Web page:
Appropriateness of malaria diagnosis and treatment for fever episodes according to patient history and anti-malarial blood measurement: a cross-sectional survey from Tanzania

Malar J. 2018 May 21;17(1):209. doi: 10.1186/s12936-018-2357-7.


Background: Monitoring the impact of case management strategies at large scale is essential to evaluate the public health benefit they confer. The use of methodologies relying on objective and standardized endpoints, such as drug levels in the blood, should be encouraged. Population drug use, diagnosis and treatment appropriateness in case of fever according to patient history and anti-malarials blood concentration was evaluated.

Methods: A cross-sectional survey took place between May and August 2015 in three regions of Tanzania with different levels of malaria endemicity. Interviews were conducted and blood samples were collected by dried blood spots through household surveys for further anti-malarial measurements. Appropriate testing when individuals attended care was defined as a patient with history of fever being tested for malaria and appropriate treatment as (i) having anti-malarial in the blood if the test result was positive (ii) having anti-malarial in the blood if the person was not tested, and (iii) no anti-malarial in the blood when the test result was negative.

Results: Amongst 6391 participants included in the anti-malarial analysis, 20.8% (1330/6391) had anti-malarial drug detected in the blood. Only 28.0% (372/1330) of the individuals with anti-malarials in their blood reported the use of anti-malarials within the previous month. Amongst all participants, 16.0% (1021/6391) reported having had a fever in the previous 2 weeks and 37.5% of them (383/1021) had detectable levels of anti-malarials in the blood. Of the individuals who sought care in health facilities, 69.4% (172/248) were tested and 52.0% (129/248) appropriately treated. When other providers were sought, 6% (23/382) of the persons were appropriately tested and 44.2% (169/382) appropriately treated. Overall, the proportion of individuals treated was larger than that being tested [47.3% (298/630) treated, 31.0% (195/630) tested].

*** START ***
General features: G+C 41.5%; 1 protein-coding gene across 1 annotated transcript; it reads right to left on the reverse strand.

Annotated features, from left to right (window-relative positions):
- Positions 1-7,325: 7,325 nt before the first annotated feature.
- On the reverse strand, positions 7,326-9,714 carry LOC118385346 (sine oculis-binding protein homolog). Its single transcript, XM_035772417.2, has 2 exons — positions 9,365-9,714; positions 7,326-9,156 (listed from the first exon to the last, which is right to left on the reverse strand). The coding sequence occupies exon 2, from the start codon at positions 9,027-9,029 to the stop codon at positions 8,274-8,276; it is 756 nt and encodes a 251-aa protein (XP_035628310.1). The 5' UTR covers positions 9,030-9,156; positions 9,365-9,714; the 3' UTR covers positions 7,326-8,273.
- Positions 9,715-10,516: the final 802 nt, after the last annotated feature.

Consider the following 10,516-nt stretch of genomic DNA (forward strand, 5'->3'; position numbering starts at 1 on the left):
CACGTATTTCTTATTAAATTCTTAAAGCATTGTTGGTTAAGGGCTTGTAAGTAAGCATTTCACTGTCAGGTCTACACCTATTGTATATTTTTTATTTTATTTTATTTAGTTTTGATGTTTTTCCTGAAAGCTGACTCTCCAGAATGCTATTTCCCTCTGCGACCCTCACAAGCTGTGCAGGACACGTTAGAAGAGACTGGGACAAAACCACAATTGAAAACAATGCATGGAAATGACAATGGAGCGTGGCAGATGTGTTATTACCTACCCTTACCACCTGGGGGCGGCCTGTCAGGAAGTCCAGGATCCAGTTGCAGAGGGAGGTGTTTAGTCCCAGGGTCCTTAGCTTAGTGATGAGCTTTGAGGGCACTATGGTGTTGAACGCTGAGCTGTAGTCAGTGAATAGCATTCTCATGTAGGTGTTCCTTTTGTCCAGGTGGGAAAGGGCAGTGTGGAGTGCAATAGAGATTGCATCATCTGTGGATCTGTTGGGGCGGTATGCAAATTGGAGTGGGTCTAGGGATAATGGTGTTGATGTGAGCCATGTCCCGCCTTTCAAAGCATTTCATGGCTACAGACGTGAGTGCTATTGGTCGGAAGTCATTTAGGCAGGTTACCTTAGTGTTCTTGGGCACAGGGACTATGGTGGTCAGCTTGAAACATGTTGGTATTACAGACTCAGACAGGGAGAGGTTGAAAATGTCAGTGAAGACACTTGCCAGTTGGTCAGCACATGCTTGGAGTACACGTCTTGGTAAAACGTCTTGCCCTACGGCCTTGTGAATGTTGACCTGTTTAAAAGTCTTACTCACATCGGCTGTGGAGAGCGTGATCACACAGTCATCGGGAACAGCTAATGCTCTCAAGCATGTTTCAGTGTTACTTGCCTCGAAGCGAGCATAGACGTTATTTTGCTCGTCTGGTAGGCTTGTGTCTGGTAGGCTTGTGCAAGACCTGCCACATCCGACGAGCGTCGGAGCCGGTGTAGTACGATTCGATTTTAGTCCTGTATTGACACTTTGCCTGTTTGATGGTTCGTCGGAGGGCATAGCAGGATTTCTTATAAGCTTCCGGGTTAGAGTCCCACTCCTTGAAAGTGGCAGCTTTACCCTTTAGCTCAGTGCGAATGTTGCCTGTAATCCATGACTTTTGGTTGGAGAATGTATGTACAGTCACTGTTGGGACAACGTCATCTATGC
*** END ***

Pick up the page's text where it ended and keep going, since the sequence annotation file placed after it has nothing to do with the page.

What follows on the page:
Conclusion: This study showed high prevalence of circulating anti-malarial drug in the sampled population. Efforts should be made to increase rapid diagnostic tests use at all levels of health care and improve compliance to test result in order to target febrile patients that are sick with malaria and reduce drug pressure. Objective drug measurements collected at community level represent a reliable tool to evaluate overall impact of case management strategies on population drug pressure.

Keywords: Antimalarial drugs blood measurements; Fever case management; Lumefantrine; Malaria; Malaria diagnosis; Malaria treatment; RDT; Tanzania.

MeSH terms

  • Adolescent
  • Adult
  • Aged
  • Aged, 80 and over
  • Antimalarials / blood*
  • Case Management
  • Child
  • Child, Preschool
  • Cross-Sectional Studies
  • Diagnostic Tests, Routine / methods*
  • Female
  • Fever / diagnosis*
  • Fever / drug therapy*
  • Humans
  • Infant
  • Malaria / diagnosis*
  • Malaria / prevention & control*
  • Male
  • Middle Aged
  • Tanzania
  • Young Adult


  • Antimalarials